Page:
Papua New Guinea is a fascinating kaleidoscope of diverse people, culture and landscapes. The fact that there are more than 750 different languages and that it has been fought by the Germans, English, Australians and Indonesians only gives us a hint of the cultural diversity of this country. Each different area of this country is home to different racial groups, Papuans in the south, New Guineans in the north, Scots in the eastern mountains and islands, Malaysians, all of whom gave a distinct influence to the country. The islands named after New Britain, New Ireland and New Hanover are home to the best waves. We take you straight to Kavieng for your amazing surf break in Papua New Guinea!
The Birmarck Archipelago of Melanesia looks NE into the Pacific while the atolls of New Ireland are perfectly located to collect all swells from NW to NE. In Papua New Guinea, the south coast around Port Moresby is drier, flatter, and exposed to erratic cyclonic swells from the south. Hula is probably the most constant place to surf these swells. The north coast, on the other hand, is a better option.
Places like Wewak, Aitape and Vanimo are known for producing constant waves during the NW monsoons. It is precisely this coast that suffered from the recent catastrophic tsunami.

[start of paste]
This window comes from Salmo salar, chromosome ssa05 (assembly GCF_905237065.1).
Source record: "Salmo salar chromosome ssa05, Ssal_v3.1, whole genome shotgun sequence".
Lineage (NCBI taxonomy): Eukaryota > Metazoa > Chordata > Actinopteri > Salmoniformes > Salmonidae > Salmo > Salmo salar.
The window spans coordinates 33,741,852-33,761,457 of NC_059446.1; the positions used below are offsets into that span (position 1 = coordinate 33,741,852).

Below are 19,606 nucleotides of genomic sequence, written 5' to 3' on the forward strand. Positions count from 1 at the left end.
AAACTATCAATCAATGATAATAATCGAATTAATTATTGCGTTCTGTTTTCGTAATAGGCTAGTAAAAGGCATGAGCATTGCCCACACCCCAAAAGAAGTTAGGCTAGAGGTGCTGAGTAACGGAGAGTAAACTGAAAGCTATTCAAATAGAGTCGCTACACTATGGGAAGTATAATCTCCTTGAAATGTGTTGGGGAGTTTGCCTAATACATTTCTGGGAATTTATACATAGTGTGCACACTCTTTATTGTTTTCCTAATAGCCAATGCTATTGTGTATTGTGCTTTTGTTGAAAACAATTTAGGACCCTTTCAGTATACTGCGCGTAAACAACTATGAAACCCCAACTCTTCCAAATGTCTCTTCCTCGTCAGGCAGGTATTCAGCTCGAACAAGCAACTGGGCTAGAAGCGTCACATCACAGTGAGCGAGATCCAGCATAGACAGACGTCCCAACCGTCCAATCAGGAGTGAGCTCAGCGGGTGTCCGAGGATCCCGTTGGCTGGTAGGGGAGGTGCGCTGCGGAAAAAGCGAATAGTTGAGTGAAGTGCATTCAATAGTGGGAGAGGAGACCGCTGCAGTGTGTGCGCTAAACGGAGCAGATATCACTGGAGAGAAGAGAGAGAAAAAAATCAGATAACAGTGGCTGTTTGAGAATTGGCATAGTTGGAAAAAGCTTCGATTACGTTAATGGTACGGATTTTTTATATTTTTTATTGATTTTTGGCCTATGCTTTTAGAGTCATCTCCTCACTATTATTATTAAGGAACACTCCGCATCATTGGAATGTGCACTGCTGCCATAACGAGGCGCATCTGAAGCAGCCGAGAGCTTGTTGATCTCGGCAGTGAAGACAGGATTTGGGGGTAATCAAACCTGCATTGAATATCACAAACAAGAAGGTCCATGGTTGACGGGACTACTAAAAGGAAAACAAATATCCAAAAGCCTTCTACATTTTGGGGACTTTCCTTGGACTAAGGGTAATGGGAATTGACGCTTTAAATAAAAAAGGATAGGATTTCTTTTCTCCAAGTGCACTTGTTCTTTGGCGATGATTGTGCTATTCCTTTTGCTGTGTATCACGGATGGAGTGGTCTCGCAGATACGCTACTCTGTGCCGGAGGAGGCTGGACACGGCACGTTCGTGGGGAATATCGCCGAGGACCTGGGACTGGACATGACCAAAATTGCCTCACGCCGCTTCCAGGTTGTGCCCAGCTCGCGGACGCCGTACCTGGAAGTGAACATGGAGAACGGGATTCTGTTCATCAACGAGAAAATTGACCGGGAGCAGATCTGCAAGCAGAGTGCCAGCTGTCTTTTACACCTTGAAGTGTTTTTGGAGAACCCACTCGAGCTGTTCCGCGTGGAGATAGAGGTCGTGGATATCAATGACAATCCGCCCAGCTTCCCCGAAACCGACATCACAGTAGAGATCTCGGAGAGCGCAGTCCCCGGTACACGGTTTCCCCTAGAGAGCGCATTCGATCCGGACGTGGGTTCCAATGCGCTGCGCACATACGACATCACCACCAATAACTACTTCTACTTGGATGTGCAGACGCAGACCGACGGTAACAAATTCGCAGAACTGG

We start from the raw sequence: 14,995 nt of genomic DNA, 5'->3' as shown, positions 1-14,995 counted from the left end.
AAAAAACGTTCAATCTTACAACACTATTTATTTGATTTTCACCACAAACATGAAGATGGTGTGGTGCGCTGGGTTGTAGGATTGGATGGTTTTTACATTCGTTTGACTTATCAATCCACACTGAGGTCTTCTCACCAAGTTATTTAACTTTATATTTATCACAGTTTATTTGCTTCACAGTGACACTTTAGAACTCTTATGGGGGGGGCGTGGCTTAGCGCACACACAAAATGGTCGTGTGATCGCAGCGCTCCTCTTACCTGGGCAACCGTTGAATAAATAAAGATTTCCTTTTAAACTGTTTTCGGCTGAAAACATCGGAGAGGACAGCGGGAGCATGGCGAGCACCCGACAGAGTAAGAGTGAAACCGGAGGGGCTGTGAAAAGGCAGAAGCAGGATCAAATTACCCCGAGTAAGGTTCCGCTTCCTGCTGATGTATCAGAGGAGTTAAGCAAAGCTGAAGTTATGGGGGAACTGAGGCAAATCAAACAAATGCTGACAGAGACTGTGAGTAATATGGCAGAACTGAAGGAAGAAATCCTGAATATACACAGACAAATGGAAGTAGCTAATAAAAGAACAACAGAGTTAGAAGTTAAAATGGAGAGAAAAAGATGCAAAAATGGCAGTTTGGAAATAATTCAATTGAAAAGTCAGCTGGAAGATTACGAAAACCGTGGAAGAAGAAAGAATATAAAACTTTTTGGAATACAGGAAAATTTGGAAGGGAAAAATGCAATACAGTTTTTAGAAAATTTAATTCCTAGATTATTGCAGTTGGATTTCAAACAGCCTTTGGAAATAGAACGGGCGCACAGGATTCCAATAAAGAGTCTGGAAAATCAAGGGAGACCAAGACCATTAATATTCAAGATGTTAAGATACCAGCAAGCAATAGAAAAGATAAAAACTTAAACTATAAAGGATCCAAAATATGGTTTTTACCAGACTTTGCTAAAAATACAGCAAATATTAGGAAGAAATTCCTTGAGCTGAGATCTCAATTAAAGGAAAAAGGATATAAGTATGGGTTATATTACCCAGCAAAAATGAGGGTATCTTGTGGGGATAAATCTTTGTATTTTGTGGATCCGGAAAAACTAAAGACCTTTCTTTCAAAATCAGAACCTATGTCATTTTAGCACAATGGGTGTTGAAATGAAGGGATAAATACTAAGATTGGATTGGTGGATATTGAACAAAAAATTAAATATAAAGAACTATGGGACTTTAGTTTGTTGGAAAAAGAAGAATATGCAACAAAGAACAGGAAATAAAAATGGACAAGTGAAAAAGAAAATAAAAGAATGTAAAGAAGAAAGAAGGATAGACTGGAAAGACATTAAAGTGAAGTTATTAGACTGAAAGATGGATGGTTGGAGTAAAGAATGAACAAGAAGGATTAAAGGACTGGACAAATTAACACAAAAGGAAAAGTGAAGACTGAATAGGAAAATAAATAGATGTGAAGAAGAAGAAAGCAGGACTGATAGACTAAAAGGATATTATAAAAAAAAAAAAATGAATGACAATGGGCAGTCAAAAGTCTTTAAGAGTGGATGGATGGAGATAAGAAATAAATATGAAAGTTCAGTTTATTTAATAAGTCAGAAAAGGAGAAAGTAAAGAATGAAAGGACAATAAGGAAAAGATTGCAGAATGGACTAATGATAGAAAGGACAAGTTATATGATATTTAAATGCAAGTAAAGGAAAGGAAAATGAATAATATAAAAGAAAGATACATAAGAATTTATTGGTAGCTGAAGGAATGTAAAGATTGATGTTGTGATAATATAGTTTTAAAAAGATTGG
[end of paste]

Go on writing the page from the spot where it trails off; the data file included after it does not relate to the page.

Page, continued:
Since the discovery of the Piccinniny Right, Kavieng Harbor and the surrounding atolls have become the center of surfing in Papua New Guinea. Open to all swells from the N or NW and far away from the violence that can plague other areas of the country, Kavieng is a relatively safe and very exotic place to hunt for waves. The downside is that the spots are very sensitive to tides, wind and the size of storm surges, while the long distances between the spots themselves make it necessary to use the boat. Piccinniny is a surprisingly heavy, cooing right that breaks over a sharp reef…. shoes are recommended.
The northeastern end of Nusa Island sends out cooing sinister waves but should only be checked when conditions are perfect.
When the swell is above 2m, the long right called The Long-Long breaks perfectly into the southern end of Nusa Lik. The water here is deeper than the main surrounding spots and holds winds from N.
You can find a more consistent spot on nearby Nago Island, where a powerful left breaks into the outer reef (best at low tide). The further you move west, the more constant and large the waves become. Edmago is a small island southwest of Nago, where both a right and a left break (the best is the right at medium tide). The latest spot in the area is on Tarangau Island, where a super steady right breaks on a beautiful white sand beach. It is also rumored that there is a spot east of Kavieng that is accessible by road and is worth checking out with winds from the W and good swells from N.
Tariff per person, starting from:
|Departure||Nusa Island Retreat||Malagan Beach Resort||Lissenung Island Retreat|
|From 1 January 2020 to 31 December 2020||€ 2,211||-||-||€ 874||€ 657||€ 767|